Looking for a great day out in Yorkshire? We’ve pulled together seven essential places to visit, with options for all weather!
With rural beauty, rich heritage, vibrant cities, and the best people, it’s not difficult to see why Yorkshire folk are so proud of their county. It’s also a place that’s home to sporting greats such as Jess Ennis-Hill and the Brownlee brothers, as well as acting giants Dame Judi Dench and Sir Patrick Stewart. Oh, and food icons such as Wensleydale Cheese and Betty’s Fat Rascal.
The list of things that makes Yorkshire great is pretty long, but as a company proud of its Yorkshire roots, we would say that wouldn’t we? Check out one of our must-see sights, or another one of the region’s countless attractions, and judge for yourself…
The third largest National Park in the country, the Yorkshire Dales attracts millions of visitors every year, all clamouring to experience a small part of the Dales’ mesmerising beauty.
It’s a wonderful place for hiking, with something for all abilities, or you can stick to the car and witness the majesty of the rolling countryside from the road.
You can even explore by bike, using the very same routes that starred in the 2014 Tour de France, including the intriguingly-named ‘Côte de Buttertubs’ – a long, merciless climb that will require every ounce of energy and power you have to reach the spectacular panoramas at the top. Or you could just drive up.
YSP is Britain’s first sculpture park, and many consider it to be one of the finest outdoor art exhibitions available.
It’s located in West Bretton, not too far from Wakefield in West Yorkshire, and its main goal is to entice everyone into experiencing art, regardless of whether it’s a something you’re interested in or not.
In fact, the sculptures in the Park almost come second to just being out for a nice walk in beautiful countryside. Stop by the stunning Yorkshire Sculpture Park and you can be an accidental art critic too.
Whitby is perhaps the most famous Yorkshire Coast resort, with bags of heritage wound up in the town’s Gothic Abbey as well as its reputation for unbelievable fish and chips.
Visit at the right time and you can experience the truly exceptional Goth Festival, or if you prefer a less extroverted time, you can use Whitby as a base to explore the North Yorkshire Moors Railway.
Home to more than 5000 animals, The Deep is one of the most impressive aquariums in the world. The building itself is unmistakable, with its sharp, pointed architecture and prime position on the banks of the Humber Estuary.
The Deep opened in 2002, and continues to operate as a place for education as well as conversation. It’s open daily, and there really is no better place to witness the variety and beauty the sea has to offer.
It’s a place that is well-known nationally, too, featuring on a Royal Mail stamp and even hosting the 2014 FA Cup’s famous third-round draw! Not many aquariums can say that.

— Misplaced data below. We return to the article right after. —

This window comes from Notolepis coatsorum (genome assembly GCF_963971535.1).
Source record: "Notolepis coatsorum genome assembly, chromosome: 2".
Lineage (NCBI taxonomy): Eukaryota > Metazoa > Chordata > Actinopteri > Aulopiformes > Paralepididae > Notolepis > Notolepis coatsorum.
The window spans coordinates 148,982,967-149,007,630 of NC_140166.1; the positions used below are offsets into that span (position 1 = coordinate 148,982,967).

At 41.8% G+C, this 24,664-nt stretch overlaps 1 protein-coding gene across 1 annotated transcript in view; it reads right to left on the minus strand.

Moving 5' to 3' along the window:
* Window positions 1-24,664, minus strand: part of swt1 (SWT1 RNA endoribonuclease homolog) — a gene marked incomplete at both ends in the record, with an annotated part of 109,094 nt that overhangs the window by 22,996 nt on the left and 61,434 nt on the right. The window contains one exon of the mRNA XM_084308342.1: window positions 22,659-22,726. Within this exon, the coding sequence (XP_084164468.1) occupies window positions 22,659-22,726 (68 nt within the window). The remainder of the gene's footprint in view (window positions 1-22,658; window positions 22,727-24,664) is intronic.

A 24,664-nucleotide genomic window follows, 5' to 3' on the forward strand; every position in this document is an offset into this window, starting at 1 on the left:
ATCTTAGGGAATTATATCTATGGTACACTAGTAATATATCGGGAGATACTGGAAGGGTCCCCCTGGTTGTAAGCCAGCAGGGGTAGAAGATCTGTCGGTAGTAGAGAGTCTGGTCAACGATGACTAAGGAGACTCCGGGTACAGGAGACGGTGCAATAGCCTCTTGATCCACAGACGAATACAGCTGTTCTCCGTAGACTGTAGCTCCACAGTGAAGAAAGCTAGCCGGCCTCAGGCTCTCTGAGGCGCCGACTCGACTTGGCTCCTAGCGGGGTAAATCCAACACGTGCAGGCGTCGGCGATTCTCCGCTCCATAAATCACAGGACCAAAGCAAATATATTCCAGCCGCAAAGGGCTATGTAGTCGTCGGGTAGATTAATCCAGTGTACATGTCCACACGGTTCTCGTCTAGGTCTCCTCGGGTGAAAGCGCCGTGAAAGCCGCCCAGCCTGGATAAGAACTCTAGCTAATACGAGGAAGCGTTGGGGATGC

The Piece Hall is an historic building on a grand scale, recently revitalised for the 21st century thanks to a £19million programme.
The result is a vast courtyard surrounded by four walls of boutique shops, bars and eateries. It’s a location absolutely perfect for an amble round the shops or a night out on the tiles.
It’s situated right in the middle of Halifax, which makes it easily accessible from places like Leeds to the north, or Manchester to the south. Plus, its close proximity the M62 means the M1 and M6 aren’t too far away.
Gates open at 7am every day, but check The Piece Hall website to see when the shops roll up their shutters.
What can we tell you about this 900-year-old abbey and Georgian water garden? The phrase ‘not to be missed’ certainly applies, that’s for sure.
The Abbey is part ruin, part adventurer’s paradise, with a fully intact undercroft and breath-taking nave to explore. Studley Royal, meanwhile, is a pristine haven of manicured lawns and charming water features, making it an ideal venue for a bit of quiet meditation as you amble round the paths.
Under the stewardship of the National Trust, all 800 acres of this World Heritage site are immaculately kept, offering visitors the opportunity to quickly tick the main sights off their bucket list, or to spend all day exploring the numerous trails and lesser-spotted features. The choice is yours.
For many Yorkshire folk – and for folk beyond Yorkshire, for that matter – the view from Sutton Bank is the best there is. No ifs. No buts. The best.
Famous vet and author James Herriot called it so too, declaring the dramatic view over the Vales of Mowbray and York as “the finest in England”.
Sutton Bank is an idyllic vista, but it’s just the start of what the North York Moors National Park has to offer. Very different in character to the Yorkshire Dales, the North York Moors are wilder, bleaker, rougher, but with unquestionable beauty at the same time.